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Katherine Wynne-Edwards
Queen's University

From fatherhood to breast cancer prevention: Hormone dynamic indices as a link between lifestyle and the endocrine system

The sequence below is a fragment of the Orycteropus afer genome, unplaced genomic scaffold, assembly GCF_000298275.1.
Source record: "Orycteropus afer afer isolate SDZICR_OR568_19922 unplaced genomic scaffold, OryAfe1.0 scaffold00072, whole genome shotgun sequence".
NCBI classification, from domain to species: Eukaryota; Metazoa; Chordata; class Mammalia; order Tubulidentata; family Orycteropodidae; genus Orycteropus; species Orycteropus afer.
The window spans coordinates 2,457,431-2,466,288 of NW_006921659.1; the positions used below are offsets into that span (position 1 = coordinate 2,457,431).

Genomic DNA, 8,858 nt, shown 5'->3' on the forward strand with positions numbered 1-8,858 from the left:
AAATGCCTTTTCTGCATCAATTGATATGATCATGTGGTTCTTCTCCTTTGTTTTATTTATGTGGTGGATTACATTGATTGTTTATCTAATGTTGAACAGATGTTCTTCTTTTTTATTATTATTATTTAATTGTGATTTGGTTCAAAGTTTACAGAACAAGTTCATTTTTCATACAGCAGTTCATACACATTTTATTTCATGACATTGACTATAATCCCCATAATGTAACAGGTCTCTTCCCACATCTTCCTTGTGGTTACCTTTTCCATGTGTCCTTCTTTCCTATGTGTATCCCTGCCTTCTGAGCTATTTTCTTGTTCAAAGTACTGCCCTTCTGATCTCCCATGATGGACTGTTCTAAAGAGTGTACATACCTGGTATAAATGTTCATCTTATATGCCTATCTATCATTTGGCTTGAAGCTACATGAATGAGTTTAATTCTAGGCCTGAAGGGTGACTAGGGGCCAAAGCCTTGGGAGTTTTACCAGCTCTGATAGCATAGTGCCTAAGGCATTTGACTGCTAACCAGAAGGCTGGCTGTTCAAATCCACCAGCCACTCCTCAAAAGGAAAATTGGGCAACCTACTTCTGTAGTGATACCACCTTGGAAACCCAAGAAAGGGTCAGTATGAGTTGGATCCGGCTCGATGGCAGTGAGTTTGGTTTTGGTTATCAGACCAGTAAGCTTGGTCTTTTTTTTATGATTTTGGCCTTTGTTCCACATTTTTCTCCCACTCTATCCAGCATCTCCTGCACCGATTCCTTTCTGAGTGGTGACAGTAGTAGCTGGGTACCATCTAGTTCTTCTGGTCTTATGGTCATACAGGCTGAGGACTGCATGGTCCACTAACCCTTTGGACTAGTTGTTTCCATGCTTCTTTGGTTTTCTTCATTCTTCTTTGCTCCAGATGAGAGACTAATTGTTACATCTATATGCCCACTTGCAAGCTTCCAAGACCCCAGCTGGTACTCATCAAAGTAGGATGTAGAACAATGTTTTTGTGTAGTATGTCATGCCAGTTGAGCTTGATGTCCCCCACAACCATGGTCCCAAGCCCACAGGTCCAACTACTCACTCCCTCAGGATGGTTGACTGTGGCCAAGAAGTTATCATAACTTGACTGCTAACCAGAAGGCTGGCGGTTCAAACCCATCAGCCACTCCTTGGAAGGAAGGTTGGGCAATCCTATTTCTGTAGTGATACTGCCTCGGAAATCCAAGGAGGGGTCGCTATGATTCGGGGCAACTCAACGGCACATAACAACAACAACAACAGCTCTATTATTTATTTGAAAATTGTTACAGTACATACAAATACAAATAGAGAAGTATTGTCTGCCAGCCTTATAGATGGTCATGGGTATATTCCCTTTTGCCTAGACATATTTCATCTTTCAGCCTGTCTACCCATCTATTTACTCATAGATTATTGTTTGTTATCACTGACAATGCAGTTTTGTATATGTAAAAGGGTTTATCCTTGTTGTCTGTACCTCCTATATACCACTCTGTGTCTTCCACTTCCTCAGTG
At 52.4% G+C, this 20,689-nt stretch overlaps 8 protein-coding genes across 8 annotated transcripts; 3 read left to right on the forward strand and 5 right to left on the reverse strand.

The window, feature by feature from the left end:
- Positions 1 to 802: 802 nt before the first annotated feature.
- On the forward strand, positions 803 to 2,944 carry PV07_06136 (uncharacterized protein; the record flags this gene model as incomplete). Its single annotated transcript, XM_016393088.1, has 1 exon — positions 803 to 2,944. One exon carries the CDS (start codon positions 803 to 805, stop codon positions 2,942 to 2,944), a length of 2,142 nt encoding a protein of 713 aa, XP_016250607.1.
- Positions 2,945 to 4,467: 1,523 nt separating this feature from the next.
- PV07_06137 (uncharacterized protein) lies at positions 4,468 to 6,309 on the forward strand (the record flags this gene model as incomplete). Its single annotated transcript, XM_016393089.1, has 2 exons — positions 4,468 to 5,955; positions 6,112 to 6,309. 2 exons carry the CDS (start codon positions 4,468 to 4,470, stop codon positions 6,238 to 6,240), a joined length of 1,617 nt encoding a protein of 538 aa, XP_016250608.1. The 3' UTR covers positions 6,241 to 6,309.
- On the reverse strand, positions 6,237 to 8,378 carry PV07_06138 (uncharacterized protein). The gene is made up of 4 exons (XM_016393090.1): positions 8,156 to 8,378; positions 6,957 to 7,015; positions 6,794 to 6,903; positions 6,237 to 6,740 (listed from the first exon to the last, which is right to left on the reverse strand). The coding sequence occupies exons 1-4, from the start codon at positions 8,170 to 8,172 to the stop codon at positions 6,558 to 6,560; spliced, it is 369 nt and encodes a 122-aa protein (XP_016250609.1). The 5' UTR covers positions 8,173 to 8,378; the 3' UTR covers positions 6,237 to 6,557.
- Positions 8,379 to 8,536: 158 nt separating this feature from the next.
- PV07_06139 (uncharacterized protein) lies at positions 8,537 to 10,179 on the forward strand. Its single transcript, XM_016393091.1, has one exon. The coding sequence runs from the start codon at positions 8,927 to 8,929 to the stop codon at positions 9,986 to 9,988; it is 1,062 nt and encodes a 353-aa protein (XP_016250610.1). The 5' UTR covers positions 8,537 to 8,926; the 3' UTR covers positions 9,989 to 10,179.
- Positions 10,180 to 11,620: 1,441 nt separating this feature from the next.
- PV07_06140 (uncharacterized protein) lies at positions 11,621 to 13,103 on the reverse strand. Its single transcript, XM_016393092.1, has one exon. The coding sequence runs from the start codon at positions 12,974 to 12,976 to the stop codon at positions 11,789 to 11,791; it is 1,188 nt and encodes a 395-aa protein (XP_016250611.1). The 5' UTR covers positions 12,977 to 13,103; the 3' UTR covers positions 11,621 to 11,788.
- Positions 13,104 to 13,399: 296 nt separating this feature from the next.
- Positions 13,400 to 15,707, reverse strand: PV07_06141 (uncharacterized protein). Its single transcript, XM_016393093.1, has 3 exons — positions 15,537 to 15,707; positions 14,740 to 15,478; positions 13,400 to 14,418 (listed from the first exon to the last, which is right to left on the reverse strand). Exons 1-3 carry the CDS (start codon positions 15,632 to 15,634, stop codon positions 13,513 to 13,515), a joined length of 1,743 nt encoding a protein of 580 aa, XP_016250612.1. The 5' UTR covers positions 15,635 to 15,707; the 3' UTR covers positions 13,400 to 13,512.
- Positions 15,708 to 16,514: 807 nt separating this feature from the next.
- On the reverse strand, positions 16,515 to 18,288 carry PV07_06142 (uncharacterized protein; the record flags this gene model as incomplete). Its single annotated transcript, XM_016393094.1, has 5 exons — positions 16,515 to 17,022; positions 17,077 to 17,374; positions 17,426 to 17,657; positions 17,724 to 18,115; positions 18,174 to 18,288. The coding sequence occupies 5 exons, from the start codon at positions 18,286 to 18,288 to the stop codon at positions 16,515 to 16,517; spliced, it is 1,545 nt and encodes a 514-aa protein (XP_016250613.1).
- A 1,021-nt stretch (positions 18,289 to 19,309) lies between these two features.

In endocrinology, the y-axis is always hormone concentration. However, cells respond to changes in concentration rather than calibrating their responses to absolute hormone concentration. As a result, two individuals with the same average hormone concentration will differ profoundly in their cellular physiology if they differ in the extent of variation surrounding that mean. We call this variation the dynamic index. Over recent years, we have noted cases in which critical biological events (such as new parenthood) are associated with changes in dynamic index but not mean. More recently, we have shown that the dynamic index has at least a three-fold range across individual men, women, and dwarf hamsters, when measured as testosterone, DHEA, progesterone, or cortisol. We have also found that the dynamic index for testosterone (total or free) in male hamsters is reversibly altered by diet and exercise, and these experiments support associations between diet, exercise, and sex steroid dynamic indices that we have found in adolescent girls. As such, dynamic indices are plausible biological mechanisms through which individual differences in lifestyle and behaviour could alter endocrine physiology and thereby influence disease risk.